The ’94-’13 design contained the archetype of an architecture driven by a programme that was of pre-information society. It attempted to coalesce into form a place for technicians and student mechanics and machinist. In the conception of the ITE Balestier (’94-’13) the pre-competition briefing was quite telling. We were asked to both look forward to a ‘better’ image, to move away from the overwhelming sense of workshop as was then understood in the early 90s as well as to capture the essences of a ‘place’. The later statement was not explicitly mentioned but there seemed a genuine attempt to tell us that the students that are in the technical course needed to believe in a place or belonged to a place. The super articulation of the masses to include a maze of interstitial spaces waiting for the habitation and place forming was a response to this sense.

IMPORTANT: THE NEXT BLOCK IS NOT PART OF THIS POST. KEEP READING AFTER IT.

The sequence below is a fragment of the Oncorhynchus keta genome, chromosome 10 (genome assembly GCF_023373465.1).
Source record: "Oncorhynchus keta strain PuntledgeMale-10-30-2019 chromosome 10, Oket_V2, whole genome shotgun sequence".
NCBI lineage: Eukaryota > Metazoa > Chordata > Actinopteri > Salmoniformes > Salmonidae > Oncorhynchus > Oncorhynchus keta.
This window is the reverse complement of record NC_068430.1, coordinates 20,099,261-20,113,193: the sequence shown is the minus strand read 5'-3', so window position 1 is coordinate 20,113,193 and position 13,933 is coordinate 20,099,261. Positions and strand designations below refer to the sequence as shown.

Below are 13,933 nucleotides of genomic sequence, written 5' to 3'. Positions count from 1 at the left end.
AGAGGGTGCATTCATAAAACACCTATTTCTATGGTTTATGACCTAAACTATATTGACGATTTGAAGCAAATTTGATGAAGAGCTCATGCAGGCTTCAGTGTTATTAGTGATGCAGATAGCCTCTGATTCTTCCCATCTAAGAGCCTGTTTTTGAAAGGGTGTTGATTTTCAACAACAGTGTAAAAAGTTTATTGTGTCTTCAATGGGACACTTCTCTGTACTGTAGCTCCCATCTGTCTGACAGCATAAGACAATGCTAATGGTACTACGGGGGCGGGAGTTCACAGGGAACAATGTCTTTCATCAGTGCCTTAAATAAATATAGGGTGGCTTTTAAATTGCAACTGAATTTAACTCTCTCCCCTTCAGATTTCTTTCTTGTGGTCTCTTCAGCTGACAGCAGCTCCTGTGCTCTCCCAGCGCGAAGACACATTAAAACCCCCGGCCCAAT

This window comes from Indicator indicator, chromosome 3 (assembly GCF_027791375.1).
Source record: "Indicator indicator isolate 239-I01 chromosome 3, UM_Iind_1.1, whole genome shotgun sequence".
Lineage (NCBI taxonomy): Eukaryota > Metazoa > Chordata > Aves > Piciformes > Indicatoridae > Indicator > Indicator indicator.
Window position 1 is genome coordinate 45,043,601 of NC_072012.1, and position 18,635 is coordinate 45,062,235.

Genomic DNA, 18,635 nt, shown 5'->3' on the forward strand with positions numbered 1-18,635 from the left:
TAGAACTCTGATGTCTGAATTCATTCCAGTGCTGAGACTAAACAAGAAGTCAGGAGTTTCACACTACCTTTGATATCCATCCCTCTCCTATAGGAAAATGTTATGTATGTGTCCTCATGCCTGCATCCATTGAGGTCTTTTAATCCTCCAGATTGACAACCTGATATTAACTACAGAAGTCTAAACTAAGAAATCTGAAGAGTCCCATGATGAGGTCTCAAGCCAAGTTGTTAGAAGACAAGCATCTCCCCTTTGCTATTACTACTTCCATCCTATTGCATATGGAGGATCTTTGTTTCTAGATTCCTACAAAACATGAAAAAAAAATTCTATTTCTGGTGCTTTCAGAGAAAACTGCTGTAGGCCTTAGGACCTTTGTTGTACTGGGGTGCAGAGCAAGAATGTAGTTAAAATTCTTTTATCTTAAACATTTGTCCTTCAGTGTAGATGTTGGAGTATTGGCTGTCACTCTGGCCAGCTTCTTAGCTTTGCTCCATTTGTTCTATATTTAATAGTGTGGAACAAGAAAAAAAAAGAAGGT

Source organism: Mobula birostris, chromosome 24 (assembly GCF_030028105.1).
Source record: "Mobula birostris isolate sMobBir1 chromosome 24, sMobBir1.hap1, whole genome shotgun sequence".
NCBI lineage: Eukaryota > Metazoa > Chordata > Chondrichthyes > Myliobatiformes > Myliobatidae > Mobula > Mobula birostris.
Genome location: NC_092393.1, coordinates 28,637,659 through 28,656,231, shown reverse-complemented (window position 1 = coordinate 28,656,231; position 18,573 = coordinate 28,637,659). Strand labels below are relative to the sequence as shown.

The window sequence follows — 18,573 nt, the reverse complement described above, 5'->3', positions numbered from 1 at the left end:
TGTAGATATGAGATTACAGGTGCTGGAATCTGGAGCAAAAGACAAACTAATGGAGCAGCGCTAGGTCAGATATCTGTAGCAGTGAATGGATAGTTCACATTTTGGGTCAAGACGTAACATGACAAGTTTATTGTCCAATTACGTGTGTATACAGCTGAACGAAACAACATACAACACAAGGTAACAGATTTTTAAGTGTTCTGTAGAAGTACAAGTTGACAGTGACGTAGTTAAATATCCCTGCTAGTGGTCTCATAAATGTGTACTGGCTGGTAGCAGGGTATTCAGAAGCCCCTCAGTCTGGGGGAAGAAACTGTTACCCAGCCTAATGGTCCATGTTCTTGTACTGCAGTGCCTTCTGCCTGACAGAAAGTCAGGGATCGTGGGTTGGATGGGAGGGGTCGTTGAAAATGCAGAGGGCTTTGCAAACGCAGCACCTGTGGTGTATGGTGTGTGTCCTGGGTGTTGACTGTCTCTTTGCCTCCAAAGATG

It is interesting to note that the ITE mega campuses today have opted to bring together several of these campuses into one largely continuous facility. In a way super articulation in reverse. This was the strategic change that spelled the demise of the old archetype. The ‘place’ that had been about technical education since 1940s is now left to be recycled for some other use.
Sixteen years does not seem a very long time for a piece of Architecture to remain substantively unchanged. Some pieces of architecture last for a long time and outlive their creators. Yet, in this society where we are so keen to keep at the leading edge of change it does seem fortunate and a privilege to have had a piece of work last for this duration.